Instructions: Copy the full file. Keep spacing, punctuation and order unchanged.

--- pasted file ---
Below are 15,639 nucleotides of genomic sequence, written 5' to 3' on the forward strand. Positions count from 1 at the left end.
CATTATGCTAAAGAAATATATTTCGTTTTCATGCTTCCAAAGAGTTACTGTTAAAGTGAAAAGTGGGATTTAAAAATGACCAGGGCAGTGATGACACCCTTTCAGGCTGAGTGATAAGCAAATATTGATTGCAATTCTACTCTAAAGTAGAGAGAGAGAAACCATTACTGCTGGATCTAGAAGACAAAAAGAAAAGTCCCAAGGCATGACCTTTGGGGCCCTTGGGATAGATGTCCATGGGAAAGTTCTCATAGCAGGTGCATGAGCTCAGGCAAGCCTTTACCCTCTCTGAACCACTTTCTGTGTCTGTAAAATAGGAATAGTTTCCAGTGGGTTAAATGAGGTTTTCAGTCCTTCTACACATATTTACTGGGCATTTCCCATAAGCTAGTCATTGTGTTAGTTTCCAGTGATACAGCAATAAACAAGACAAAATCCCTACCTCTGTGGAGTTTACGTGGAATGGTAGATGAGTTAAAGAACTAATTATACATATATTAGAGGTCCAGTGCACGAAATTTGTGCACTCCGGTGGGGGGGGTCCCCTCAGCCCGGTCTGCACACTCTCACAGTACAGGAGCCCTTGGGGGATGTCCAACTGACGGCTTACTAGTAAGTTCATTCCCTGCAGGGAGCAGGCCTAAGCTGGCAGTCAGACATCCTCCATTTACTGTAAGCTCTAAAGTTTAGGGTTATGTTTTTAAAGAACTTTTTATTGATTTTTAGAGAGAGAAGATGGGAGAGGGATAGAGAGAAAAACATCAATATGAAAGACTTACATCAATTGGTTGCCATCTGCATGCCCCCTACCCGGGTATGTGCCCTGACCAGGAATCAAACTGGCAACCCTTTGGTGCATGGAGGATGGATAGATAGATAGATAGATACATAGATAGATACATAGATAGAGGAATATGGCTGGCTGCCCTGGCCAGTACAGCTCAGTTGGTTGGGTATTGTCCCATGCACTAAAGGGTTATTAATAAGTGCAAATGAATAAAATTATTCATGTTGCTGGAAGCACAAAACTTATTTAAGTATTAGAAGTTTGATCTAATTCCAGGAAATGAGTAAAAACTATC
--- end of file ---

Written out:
Below are 15,639 nucleotides of genomic sequence, written 5' to 3' on the forward strand. Positions count from 1 at the left end.
CATTATGCTAAAGAAATATATTTCGTTTTCATGCTTCCAAAGAGTTACTGTTAAAGTGAAAAGTGGGATTTAAAAATGACCAGGGCAGTGATGACACCCTTTCAGGCTGAGTGATAAGCAAATATTGATTGCAATTCTACTCTAAAGTAGAGAGAGAGAAACCATTACTGCTGGATCTAGAAGACAAAAAGAAAAGTCCCAAGGCATGACCTTTGGGGCCCTTGGGATAGATGTCCATGGGAAAGTTCTCATAGCAGGTGCATGAGCTCAGGCAAGCCTTTACCCTCTCTGAACCACTTTCTGTGTCTGTAAAATAGGAATAGTTTCCAGTGGGTTAAATGAGGTTTTCAGTCCTTCTACACATATTTACTGGGCATTTCCCATAAGCTAGTCATTGTGTTAGTTTCCAGTGATACAGCAATAAACAAGACAAAATCCCTACCTCTGTGGAGTTTACGTGGAATGGTAGATGAGTTAAAGAACTAATTATACATATATTAGAGGTCCAGTGCACGAAATTTGTGCACTCCGGTGGGGGGGGTCCCCTCAGCCCGGTCTGCACACTCTCACAGTACAGGAGCCCTTGGGGGATGTCCAACTGACGGCTTACTAGTAAGTTCATTCCCTGCAGGGAGCAGGCCTAAGCTGGCAGTCAGACATCCTCCATTTACTGTAAGCTCTAAAGTTTAGGGTTATGTTTTTAAAGAACTTTTTATTGATTTTTAGAGAGAGAAGATGGGAGAGGGATAGAGAGAAAAACATCAATATGAAAGACTTACATCAATTGGTTGCCATCTGCATGCCCCCTACCCGGGTATGTGCCCTGACCAGGAATCAAACTGGCAACCCTTTGGTGCATGGAGGATGGATAGATAGATAGATAGATACATAGATAGATACATAGATAGAGGAATATGGCTGGCTGCCCTGGCCAGTACAGCTCAGTTGGTTGGGTATTGTCCCATGCACTAAAGGGTTATTAATAAGTGCAAATGAATAAAATTATTCATGTTGCTGGAAGCACAAAACTTATTTAAGTATTAGAAGTTTGATCTAATTCCAGGAAATGAGTAAAAACTATC